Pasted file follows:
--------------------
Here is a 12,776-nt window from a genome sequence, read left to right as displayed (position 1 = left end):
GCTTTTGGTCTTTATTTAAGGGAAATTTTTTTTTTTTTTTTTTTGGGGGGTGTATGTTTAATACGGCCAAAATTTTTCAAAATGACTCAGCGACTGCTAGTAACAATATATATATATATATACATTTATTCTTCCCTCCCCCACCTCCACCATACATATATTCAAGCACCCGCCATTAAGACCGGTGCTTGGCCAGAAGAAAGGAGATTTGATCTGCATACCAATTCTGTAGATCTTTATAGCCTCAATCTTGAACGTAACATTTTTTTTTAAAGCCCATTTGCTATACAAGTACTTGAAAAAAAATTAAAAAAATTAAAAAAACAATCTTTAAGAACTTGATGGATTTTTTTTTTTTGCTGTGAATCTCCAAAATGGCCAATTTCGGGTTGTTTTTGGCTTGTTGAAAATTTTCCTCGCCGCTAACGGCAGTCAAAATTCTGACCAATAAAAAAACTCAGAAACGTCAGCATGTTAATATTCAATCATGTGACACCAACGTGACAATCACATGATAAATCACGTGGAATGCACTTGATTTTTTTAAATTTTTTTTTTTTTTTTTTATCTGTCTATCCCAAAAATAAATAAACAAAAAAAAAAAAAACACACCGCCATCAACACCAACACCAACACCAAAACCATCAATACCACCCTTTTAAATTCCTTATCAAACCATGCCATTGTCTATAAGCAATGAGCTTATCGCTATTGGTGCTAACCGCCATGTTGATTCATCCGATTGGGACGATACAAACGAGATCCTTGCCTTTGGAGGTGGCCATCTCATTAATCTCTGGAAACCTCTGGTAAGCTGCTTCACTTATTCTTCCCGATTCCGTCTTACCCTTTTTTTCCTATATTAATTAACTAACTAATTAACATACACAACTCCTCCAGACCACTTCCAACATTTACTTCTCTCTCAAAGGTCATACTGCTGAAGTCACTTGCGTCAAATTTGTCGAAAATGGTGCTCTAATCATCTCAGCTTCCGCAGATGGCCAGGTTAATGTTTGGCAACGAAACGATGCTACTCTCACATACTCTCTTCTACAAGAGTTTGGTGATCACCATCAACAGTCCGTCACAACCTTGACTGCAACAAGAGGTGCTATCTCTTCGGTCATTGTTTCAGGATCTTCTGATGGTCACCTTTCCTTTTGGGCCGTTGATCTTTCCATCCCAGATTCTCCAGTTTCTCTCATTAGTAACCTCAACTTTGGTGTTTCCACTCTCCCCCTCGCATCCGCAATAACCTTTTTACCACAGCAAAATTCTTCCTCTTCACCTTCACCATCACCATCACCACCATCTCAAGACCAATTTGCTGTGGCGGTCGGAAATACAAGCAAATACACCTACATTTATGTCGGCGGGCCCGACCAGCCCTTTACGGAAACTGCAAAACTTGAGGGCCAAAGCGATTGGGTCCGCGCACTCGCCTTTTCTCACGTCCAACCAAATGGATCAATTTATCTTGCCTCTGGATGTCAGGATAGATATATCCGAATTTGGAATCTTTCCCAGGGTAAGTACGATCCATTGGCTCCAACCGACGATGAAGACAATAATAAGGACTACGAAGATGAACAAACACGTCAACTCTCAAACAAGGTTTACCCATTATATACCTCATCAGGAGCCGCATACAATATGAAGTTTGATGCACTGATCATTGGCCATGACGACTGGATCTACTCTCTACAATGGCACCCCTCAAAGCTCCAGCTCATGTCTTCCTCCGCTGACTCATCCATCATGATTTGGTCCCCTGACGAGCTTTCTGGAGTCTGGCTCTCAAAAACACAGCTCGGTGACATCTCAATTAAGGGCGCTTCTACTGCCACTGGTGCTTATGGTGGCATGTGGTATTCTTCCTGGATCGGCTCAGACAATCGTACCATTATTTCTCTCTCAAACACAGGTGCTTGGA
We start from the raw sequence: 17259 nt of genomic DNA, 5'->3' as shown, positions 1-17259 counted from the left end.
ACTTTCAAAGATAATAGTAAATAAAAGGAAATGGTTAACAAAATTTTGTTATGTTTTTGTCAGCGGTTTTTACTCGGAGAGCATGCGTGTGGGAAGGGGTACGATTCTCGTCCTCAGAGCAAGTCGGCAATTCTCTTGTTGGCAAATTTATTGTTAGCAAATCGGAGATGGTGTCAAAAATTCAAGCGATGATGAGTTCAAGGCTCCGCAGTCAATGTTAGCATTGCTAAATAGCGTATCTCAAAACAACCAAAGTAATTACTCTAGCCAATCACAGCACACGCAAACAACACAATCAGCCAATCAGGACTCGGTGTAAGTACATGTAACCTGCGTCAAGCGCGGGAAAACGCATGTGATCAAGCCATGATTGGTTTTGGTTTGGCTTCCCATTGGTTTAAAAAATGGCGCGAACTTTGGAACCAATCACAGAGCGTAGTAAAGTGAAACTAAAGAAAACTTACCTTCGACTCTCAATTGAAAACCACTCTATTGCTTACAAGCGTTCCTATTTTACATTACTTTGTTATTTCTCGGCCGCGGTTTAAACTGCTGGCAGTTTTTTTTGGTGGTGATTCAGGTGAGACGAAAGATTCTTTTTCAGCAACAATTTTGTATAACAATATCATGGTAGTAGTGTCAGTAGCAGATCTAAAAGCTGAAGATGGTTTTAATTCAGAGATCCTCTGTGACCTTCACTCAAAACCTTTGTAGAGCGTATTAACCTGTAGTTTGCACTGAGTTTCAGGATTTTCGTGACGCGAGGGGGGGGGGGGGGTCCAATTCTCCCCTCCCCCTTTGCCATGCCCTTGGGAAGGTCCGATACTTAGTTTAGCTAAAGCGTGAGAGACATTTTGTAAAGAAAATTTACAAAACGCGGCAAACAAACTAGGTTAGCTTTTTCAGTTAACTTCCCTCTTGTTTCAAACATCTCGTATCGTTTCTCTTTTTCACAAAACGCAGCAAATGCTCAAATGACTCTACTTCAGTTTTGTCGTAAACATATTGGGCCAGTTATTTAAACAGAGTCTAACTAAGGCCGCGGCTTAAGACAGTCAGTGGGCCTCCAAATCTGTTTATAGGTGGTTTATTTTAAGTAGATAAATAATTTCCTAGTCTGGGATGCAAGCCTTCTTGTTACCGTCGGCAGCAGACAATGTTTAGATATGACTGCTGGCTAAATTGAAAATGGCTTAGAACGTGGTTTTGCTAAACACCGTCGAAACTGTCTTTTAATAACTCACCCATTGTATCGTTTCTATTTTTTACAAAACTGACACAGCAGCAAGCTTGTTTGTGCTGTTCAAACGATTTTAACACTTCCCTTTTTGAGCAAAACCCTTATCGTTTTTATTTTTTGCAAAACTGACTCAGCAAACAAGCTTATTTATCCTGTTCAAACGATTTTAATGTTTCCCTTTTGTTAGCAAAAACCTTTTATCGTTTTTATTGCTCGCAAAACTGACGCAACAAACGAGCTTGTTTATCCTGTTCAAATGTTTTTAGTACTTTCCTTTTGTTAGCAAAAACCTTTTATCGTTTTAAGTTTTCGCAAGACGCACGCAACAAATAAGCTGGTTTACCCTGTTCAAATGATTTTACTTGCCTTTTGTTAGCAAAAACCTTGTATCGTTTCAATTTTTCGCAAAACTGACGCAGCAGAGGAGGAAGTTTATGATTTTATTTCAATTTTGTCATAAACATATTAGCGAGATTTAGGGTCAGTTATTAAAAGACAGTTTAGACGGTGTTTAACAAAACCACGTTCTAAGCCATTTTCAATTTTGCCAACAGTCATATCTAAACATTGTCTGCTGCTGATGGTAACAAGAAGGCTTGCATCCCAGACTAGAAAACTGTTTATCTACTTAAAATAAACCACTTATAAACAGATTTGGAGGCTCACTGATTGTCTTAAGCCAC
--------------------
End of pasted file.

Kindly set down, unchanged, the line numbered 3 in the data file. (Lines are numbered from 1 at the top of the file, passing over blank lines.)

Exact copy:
We start from the raw sequence: 17259 nt of genomic DNA, 5'->3' as shown, positions 1-17259 counted from the left end.